Classical Thought for Contemporary Culture

Re-visiting Honey for a Child's Heart

Re-visiting Honey for a Child's Heart

By Cindy Rollins


I no longer have my original heavily underlined copy of Gladys Hunt’s Honey for a Child’s Heart. I lent it to a ‘friend’, once, and then later noticed it on her bookshelf. I hesitantly hinted that it was mine. Perhaps she didn’t hear me, but I came very close to stealing it back. The booklist in the back of that copy was covered in notes and codes: O for own, RA for read-aloud, initials of children who had read the book, and so on. I miss that old friend. The book, that is, not the thief.

Instead, I have in front of me a much nicer library-bound copy, pristine, an earlier edition than my copy, and as I browse it I realize that of the picture books mentioned on the first three pages of the densely typed bibliography, I have read aloud all but four. This is not really surprising since Honey for a Child’s Heart was the book that changed the course of my life, the course of my own bibliography — and as any real reader knows, your bibliography is your biography.

When I found Honey for A Child’s Heart sometime in the early 1980s, it gave me a new way of seeing. Suddenly all the books I had plowed through as a young girl in the DeLand Public Library fit into the scope and sequence of my life. The Witch of Blackbird Pond and A Tree Grows in Brooklyn were not just one-and-done books read by a moody teenaged girl, they were remembered, classified, stored in the file cabinet titled My Life. Reading through any booklist is a trip down memory lane and the booklist which takes up a third of Honey for a Child’s Heart is especially poignant for the reading mother. Lest I linger too long over past readings of Bread and Jam for Frances or Lassie Come Home, I am reminded that all is not lost or forgotten, for I have grandchildren.

Honey for a Child’s Heart is a treatise on reading aloud to children. It is a book about books. That’s the funny thing about people who read books: they especially enjoy reading books about books. Just reading through a booklist can send a reader into an afternoon reverie. “Treasure Island, aye, aye, I have been there.”  “Sir Launfal, Oh, my, that was a lovely summer’s day.”  “Oh, dear, I have never read Black Like Me. I wonder if the library has it?”  “How Green Was My Valley haunts me still. So happy to see someone else remembers it.” For that is what a book list is— a remembrance—either of things past or things to come. 

I love that it’s decorated with original illustrations from various children’s books. The picture of Christopher Robin and Pooh playing Pooh Sticks is enough to send me through the looking glass of memories. Did we ever walk over a bridge spanning waters without at least one game?  After all, I did name one of my sons Christopher Robert; I just wasn’t quite brave enough to go the whole way, for which timidity Chris is profusely thankful. Would you believe he recently met a friend also going through special forces training named Christopher Robert?  They looked at each other and laughed. “Your mom, too?” Our sons grew up to be a bit braver than their mothers. 

And here is a picture of Wilbur grinning from ear to ear, under Charlotte’s web with letters spelling T-E-R-R-I-F-I-C. Why do I have a lump in my throat? It is just a picture. It is just a book—a work of fiction. It is not true, is it? I wouldn’t be mourning for a pretend spider giving her life to save a pretend pig from becoming bacon, would I?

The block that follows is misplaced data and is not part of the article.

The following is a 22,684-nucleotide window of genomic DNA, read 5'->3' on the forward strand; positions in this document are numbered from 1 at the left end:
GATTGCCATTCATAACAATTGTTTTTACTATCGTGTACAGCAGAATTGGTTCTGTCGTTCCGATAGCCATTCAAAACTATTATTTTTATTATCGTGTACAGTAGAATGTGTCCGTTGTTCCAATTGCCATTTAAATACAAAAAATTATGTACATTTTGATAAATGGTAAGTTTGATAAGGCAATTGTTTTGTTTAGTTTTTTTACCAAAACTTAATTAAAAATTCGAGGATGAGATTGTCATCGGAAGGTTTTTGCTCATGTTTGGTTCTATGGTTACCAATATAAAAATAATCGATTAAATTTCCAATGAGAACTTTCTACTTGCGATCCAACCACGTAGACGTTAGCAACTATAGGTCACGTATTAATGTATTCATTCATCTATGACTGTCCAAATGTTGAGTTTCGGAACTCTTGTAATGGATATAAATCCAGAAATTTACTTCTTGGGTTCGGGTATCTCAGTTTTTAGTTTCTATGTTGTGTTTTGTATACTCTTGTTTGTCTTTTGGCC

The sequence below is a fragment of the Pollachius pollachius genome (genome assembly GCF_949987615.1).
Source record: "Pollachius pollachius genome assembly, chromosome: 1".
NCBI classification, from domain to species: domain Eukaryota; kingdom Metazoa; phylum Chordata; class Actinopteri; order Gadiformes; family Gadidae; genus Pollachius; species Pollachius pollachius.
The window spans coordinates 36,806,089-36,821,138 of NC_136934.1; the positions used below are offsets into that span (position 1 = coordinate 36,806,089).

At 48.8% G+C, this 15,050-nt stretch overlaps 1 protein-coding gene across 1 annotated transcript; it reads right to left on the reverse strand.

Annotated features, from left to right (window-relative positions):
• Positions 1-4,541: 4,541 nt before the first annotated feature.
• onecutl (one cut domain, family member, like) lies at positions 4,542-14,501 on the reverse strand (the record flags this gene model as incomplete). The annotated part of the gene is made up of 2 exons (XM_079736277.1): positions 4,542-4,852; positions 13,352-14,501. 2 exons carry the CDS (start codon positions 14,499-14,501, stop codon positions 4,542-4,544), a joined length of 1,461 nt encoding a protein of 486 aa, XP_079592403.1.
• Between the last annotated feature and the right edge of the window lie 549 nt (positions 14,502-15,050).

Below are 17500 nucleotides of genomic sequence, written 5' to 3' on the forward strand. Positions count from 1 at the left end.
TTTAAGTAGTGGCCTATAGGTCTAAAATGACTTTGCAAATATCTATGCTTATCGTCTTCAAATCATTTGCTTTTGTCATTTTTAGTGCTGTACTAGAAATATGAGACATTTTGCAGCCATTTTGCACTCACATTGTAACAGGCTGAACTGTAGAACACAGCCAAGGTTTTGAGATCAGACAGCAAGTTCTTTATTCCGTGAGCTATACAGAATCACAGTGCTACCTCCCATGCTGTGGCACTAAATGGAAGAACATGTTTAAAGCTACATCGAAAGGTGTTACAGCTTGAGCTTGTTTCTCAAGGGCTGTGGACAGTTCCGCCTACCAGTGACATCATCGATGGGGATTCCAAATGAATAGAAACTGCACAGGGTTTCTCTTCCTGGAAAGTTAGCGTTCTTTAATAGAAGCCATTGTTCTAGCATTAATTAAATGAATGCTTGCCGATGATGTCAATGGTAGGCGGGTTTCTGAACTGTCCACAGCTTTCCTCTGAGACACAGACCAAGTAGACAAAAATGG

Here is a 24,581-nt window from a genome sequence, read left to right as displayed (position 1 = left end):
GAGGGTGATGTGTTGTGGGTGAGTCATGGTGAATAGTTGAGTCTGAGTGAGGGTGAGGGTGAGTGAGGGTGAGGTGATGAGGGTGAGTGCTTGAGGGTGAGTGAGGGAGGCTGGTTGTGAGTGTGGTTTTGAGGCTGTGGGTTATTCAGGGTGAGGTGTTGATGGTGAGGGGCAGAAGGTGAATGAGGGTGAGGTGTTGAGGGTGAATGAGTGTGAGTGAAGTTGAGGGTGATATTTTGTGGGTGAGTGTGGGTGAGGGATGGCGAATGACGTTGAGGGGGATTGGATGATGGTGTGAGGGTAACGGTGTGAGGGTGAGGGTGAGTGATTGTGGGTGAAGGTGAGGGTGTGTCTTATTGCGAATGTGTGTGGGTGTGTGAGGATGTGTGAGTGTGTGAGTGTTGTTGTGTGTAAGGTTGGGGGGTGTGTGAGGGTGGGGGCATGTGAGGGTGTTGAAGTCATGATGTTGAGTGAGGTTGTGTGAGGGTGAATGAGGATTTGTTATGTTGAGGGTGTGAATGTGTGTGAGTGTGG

The book’s title insinuates that this honey is for children and yet most adult lives would be sweetened by reading these classics. A few years ago my husband started noticing he did not read enough. And instead of jumping into Tom Clancy or Plato, he began reading children’s classics. He fell in love with Arthur Conan Doyle’s adventure stories about Sir Gerard and Robert Louis Stevenson’s The Black Arrow. As Hunt reminds us, “C.S. Lewis says that no book is really worth reading at the age of ten which is not equally worth reading at the age of fifty.” 

“What makes a good book?” That is the title of chapter three; it is a simple, clear chapter that is at the heart of what makes Honey for a Child’s Heart stand the test of time. “A good writer,” she writes, “has something worthy to say and says it in the best possible way. Then he respects the child’s ability to understand. Principles are not preached but are implicit in the writing.” We must understand that sentence if we are to understand what to read and how to teach. We must stop stealing the mystery away from our children. Hunt ends the chapter with a story of her son pondering how he learned to care for nature. He learned it over many years from many books, he decides. “You put the whole childhood of reading together and you don’t have to take a conservation course.” Fiction as much as non-fiction can teach us about the world around us, the attitudes to emulate and those to shun. 

With Honey for a Child’s Heart as my guide, I spent thirty-two years, and counting, reading the best books to my children and students. Often I find myself re-reading favorite stories to new students. I feel a thrill of delight as I open the spine of old friends knowing someone else is about to love them too. Recently, I read the first chapter of Treasure Island to two children unused to hearing stories. They seemed listless and uninterested. So I returned the next week thinking I would try another book only to find them disappointed. “Please, please read Treasure Island, Miss Cindy,” they clamored.   

Old Pew and the black spot here we come. I am just as excited as the children.

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